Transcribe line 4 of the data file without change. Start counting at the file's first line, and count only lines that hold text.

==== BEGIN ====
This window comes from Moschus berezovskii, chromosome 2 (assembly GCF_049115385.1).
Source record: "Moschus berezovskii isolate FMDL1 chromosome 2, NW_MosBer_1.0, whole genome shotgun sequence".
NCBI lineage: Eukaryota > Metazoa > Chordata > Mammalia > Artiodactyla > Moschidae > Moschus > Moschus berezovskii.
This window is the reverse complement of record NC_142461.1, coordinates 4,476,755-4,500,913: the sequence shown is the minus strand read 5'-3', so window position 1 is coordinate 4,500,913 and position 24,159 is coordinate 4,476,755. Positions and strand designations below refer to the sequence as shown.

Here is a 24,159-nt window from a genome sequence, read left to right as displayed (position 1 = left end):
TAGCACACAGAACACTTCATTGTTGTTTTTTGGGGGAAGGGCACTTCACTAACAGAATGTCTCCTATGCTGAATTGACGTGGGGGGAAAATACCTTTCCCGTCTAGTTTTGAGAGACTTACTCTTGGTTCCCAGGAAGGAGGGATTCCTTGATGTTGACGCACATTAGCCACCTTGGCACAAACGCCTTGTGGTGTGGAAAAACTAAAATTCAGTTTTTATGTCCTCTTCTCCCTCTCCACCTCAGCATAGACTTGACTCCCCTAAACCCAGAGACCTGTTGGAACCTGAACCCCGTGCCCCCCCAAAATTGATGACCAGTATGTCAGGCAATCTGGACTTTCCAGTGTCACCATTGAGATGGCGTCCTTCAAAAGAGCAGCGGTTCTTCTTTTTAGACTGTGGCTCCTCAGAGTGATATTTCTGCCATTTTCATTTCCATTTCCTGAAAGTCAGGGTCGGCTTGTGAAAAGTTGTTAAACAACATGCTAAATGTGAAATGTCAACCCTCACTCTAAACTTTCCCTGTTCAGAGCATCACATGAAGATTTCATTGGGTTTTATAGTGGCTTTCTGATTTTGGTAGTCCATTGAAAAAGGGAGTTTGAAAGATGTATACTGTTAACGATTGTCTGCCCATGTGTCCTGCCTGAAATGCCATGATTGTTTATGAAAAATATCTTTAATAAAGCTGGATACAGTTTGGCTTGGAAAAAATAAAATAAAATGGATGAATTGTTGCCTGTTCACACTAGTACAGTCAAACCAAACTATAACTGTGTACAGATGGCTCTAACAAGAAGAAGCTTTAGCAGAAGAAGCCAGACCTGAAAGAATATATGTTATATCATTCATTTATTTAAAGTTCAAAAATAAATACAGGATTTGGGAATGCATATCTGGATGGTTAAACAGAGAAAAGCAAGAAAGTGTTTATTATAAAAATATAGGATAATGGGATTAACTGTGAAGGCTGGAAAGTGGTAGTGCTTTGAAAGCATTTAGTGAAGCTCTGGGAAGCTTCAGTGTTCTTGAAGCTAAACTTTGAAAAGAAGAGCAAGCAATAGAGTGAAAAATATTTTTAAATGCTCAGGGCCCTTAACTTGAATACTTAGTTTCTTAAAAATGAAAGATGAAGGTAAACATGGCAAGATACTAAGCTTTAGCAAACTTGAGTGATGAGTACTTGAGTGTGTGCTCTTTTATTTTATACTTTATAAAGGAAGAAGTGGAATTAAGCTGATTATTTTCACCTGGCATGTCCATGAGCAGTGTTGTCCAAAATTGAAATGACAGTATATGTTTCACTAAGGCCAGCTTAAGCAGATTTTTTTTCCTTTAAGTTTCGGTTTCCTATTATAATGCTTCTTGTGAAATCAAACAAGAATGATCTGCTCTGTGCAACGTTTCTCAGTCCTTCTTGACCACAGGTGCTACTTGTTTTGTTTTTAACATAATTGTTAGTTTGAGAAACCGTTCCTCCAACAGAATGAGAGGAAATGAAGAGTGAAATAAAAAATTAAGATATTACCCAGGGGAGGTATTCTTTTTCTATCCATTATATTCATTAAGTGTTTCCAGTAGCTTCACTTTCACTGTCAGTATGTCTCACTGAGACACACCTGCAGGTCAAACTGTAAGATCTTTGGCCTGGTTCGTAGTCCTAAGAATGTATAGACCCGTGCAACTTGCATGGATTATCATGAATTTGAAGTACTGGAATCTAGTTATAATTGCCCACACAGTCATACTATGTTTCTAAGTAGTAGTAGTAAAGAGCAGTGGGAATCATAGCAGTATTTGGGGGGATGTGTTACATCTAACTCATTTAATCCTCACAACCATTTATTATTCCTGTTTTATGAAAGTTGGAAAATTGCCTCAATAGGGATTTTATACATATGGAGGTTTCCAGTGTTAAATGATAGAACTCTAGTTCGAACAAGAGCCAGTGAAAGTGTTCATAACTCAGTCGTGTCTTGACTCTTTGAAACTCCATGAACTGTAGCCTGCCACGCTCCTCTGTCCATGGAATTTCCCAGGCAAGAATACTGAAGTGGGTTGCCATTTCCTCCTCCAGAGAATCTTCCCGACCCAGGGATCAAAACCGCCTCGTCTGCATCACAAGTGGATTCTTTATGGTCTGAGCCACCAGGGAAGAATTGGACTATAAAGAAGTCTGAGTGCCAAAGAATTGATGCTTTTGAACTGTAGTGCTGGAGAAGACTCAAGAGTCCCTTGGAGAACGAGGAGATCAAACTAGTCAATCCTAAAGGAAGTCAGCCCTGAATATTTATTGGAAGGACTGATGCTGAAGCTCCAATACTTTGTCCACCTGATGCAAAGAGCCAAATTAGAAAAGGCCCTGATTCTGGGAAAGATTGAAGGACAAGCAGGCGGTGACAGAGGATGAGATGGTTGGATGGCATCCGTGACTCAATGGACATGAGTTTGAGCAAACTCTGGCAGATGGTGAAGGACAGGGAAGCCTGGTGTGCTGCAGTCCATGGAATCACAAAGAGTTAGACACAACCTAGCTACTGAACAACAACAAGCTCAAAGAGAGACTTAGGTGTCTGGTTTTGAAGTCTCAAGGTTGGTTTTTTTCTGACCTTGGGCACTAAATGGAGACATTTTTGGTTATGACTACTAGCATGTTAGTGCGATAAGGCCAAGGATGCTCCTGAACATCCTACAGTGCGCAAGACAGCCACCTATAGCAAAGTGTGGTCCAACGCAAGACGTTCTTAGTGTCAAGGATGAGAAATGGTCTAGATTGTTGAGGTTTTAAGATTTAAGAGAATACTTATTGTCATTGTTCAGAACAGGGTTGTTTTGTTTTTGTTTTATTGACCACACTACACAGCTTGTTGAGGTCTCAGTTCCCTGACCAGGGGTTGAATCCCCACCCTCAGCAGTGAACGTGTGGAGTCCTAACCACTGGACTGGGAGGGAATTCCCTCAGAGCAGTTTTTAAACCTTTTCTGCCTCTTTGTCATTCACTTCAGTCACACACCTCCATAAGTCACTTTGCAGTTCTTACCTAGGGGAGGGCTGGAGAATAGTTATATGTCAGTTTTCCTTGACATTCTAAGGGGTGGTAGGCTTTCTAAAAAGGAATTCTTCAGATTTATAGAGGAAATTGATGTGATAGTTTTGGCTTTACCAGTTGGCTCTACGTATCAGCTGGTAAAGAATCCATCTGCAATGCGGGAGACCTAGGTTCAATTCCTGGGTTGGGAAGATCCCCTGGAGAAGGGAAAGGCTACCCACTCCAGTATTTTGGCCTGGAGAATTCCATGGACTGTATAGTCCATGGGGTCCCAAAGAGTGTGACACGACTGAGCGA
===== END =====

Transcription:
This window is the reverse complement of record NC_142461.1, coordinates 4,476,755-4,500,913: the sequence shown is the minus strand read 5'-3', so window position 1 is coordinate 4,500,913 and position 24,159 is coordinate 4,476,755. Positions and strand designations below refer to the sequence as shown.